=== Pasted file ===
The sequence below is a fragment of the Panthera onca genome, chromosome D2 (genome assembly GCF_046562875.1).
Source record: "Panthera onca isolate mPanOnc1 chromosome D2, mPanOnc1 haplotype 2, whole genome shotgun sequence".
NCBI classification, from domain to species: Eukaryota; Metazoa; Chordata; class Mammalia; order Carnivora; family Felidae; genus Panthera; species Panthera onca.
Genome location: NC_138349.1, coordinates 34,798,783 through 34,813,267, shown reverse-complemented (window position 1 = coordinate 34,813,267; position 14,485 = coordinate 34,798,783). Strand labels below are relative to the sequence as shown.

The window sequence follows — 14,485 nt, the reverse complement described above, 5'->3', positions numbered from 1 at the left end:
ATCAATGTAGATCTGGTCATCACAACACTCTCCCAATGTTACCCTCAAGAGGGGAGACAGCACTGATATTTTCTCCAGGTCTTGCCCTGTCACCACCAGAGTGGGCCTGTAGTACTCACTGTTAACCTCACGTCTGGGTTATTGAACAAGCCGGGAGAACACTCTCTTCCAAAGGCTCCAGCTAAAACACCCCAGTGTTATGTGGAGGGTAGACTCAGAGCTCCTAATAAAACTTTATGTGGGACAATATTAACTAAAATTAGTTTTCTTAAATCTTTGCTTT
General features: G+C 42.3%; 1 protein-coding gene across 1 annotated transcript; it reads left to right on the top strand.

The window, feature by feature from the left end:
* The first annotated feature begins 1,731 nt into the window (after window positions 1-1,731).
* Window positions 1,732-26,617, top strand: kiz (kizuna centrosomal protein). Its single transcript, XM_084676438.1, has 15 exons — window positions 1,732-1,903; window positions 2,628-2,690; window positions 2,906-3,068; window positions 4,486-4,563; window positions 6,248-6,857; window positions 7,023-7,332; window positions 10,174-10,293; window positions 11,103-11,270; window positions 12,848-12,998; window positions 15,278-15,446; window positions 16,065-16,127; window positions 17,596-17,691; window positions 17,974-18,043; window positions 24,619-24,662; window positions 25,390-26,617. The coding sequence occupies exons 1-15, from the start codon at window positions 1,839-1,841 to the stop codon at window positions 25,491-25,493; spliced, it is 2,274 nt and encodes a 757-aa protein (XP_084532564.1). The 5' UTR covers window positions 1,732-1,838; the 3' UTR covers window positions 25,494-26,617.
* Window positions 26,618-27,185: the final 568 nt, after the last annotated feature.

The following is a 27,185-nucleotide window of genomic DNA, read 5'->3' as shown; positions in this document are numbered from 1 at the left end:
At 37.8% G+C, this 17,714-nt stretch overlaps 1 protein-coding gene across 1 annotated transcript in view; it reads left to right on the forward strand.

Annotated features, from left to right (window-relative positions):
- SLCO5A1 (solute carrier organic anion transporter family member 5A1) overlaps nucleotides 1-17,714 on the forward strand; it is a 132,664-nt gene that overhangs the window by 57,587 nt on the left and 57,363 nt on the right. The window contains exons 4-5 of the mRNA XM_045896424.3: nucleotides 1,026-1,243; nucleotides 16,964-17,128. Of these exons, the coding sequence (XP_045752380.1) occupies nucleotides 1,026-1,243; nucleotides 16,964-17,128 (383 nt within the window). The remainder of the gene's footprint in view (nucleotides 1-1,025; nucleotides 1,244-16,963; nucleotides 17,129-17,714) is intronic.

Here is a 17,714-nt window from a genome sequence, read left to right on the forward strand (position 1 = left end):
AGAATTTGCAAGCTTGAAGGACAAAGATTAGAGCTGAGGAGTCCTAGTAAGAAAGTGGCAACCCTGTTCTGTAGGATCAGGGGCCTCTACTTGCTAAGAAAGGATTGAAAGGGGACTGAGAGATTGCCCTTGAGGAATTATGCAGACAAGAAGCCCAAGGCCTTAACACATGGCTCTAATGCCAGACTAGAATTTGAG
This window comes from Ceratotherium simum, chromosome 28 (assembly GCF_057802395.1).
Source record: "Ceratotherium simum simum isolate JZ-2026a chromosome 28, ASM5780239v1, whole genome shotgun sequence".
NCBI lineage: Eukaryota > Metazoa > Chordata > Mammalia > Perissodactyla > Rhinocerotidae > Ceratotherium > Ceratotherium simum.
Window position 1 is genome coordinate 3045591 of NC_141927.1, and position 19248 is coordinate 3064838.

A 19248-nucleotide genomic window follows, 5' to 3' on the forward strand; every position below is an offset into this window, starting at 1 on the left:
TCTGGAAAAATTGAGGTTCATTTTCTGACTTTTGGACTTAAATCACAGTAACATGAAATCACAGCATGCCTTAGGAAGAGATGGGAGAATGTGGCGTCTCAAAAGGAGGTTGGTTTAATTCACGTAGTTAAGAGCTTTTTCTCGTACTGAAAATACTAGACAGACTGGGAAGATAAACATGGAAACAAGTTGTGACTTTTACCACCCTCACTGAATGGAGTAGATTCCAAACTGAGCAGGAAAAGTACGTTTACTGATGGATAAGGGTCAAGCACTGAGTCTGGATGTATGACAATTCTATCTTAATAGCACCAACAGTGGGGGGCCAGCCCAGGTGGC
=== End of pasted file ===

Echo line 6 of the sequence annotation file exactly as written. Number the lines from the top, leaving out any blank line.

ATCAATGTAGATCTGGTCATCACAACACTCTCCCAATGTTACCCTCAAGAGGGGAGACAGCACTGATATTTTCTCCAGGTCTTGCCCTGTCACCACCAGAGTGGGCCTGTAGTACTCACTGTTAACCTCACGTCTGGGTTATTGAACAAGCCGGGAGAACACTCTCTTCCAAAGGCTCCAGCTAAAACACCCCAGTGTTATGTGGAGGGTAGACTCAGAGCTCCTAATAAAACTTTATGTGGGACAATATTAACTAAAATTAGTTTTCTTAAATCTTTGCTTT